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Facebook is a social networking website owned by Meta Platforms and based in California (U.S. state). In 2004 it was founded by Mark Zuckerberg, then a student at Harvard University, and was initially only for Harvard students, before expanding to other Ivy League colleges, then institutions worldwide, until finally opening to anyone aged 13 or over in 2007.

Facebook's system allows users to join networks of people organized by region, workplace or educational institution. It also allows membership of 'groups' on virtually any topic. The site is a popular resource for political campaigning and activism as well as for keeping in touch with friends and colleagues.

There has been some controversy surrounding Facebook's founding. In 2008, it was sued by the founders of ConnectU, for whom Zuckerberg had done work in college. In 2010, it was sued by Paul Ceglia, who claimed to own 84% of Zuckerberg's shares.[1] This controversy was detailed in the acclaimed 2010 film The Social Network.



In 2007, the social networking research Danah Boyd published research claiming that the difference between users of Facebook and MySpace is a one of class. Boyd describes Facebook users as being primarily:

goodie two shoes, jocks, athletes, or other "good" kids... from families who emphasize education and going to college... primarily white, but not exclusively... in honors classes, looking forward to the prom, and live in a world dictated by after school activities[2]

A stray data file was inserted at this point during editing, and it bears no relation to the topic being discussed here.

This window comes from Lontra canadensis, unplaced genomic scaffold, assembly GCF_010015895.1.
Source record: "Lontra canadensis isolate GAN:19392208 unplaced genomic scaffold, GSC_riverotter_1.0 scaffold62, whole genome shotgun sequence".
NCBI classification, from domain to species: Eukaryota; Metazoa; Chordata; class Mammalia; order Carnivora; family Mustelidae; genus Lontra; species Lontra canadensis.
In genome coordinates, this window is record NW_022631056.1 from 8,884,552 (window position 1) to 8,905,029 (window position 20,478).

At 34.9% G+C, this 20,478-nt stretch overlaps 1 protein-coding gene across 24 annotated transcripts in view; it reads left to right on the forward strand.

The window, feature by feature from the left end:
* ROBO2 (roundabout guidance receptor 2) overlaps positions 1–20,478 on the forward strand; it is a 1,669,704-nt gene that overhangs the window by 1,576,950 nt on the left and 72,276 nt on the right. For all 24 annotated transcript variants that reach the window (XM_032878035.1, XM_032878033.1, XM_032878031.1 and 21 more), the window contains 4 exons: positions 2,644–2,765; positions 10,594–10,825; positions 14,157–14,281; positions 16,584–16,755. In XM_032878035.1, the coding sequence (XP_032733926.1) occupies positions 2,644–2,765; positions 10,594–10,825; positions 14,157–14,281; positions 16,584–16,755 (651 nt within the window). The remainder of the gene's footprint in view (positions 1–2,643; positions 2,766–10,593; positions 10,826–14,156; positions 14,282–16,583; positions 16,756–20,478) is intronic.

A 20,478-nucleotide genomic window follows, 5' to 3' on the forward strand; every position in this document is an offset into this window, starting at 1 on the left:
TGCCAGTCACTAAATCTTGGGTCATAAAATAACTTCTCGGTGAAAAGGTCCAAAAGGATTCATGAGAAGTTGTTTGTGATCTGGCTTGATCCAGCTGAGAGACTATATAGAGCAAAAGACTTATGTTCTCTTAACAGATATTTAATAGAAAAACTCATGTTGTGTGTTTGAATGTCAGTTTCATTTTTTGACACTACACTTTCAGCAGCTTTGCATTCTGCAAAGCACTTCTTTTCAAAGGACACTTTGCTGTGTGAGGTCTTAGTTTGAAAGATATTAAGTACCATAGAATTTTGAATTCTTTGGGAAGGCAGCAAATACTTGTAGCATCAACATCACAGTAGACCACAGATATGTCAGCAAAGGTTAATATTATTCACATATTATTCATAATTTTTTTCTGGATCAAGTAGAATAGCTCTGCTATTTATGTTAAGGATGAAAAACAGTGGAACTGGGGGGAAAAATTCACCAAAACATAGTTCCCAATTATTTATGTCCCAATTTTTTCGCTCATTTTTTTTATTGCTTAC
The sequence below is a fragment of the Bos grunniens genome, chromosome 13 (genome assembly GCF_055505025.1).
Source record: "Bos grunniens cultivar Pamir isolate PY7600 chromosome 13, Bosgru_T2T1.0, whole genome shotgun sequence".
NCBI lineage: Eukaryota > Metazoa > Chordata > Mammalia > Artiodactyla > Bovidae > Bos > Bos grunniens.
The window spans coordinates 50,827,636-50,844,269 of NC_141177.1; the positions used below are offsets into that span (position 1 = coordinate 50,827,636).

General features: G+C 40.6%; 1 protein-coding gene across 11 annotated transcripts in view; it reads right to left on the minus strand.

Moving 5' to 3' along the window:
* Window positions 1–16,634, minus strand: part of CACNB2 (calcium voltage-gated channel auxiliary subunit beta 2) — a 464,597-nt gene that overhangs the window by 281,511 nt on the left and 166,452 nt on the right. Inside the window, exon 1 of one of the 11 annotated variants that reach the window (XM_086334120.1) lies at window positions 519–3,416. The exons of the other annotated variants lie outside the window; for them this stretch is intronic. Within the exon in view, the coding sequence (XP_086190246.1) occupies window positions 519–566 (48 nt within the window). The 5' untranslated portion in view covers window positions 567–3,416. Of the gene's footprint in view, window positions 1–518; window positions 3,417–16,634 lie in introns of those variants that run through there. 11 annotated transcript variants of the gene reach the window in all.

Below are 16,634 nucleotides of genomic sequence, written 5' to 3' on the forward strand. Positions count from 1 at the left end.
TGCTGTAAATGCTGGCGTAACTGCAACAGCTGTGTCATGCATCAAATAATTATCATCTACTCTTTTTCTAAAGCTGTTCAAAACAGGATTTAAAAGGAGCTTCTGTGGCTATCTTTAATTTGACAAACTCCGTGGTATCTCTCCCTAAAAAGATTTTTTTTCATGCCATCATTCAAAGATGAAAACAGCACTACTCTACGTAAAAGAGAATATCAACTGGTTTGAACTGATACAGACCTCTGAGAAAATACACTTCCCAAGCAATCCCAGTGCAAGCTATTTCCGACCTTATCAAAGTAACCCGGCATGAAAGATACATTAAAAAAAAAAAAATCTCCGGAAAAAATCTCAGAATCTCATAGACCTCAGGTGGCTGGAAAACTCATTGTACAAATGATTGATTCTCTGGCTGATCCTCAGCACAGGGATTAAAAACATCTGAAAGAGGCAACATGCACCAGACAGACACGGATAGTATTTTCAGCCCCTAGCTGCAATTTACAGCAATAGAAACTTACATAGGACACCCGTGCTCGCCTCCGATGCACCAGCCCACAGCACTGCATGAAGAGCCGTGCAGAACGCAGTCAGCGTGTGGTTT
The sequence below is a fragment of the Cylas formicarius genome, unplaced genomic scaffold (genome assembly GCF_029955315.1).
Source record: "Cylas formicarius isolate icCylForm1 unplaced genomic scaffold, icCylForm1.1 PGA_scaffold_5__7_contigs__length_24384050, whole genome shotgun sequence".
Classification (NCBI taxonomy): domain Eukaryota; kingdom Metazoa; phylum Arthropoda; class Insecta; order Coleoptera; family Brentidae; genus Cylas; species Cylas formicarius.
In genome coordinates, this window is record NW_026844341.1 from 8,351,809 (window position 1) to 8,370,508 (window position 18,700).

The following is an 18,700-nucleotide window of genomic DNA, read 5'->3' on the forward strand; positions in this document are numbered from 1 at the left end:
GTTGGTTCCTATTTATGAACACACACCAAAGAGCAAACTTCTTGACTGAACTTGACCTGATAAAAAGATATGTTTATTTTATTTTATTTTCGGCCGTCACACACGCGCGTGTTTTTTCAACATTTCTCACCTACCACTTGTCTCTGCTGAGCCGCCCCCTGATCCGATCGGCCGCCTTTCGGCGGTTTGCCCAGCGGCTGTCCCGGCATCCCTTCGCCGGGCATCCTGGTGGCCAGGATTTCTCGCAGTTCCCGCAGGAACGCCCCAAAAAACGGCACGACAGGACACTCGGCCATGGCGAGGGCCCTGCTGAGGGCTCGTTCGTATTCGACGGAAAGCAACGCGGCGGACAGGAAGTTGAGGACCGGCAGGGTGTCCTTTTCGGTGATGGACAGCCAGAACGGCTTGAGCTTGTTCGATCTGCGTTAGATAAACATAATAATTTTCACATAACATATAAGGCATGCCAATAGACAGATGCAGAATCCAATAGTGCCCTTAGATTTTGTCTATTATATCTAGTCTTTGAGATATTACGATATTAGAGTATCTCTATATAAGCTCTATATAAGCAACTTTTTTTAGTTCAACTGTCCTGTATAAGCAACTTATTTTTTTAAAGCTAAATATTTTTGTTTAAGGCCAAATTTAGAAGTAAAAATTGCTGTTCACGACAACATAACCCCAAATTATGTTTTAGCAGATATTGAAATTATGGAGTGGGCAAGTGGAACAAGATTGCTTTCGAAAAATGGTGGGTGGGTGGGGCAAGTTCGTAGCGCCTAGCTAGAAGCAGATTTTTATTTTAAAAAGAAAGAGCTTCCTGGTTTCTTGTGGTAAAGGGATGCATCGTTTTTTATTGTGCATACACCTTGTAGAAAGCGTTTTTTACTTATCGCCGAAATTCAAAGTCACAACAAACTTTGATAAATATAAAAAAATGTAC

Boyd compares this to MySpace:

MySpace is still home for Latino/Hispanic teens, immigrant teens, "burnouts," "alternative kids," "art fags," punks, emos, goths, gangstas, queer kids, and other kids who didn't play into the dominant high school popularity paradigm. These are kids whose parents didn't go to college, who are expected to get a job when they finish high school. These are the teens who plan to go into the military immediately after schools. Teens who are really into music or in a band are also on MySpace. MySpace has most of the kids who are socially ostracized at school because they are geeks, freaks, or queers.[2]

In the context of the U.S. military, Boyd reports that "Soldiers are on MySpace; officers are on Facebook".[2] Elsewhere, Boyd has described MySpace as being "the ghetto of the digital landscape", the move by middle-class white teenagers from MySpace to Facebook as "a modern incarnation of White Flight", and the structural division along class lines of the two sites as dangerous and a potential breeding ground for intolerance and lack of understanding.[3]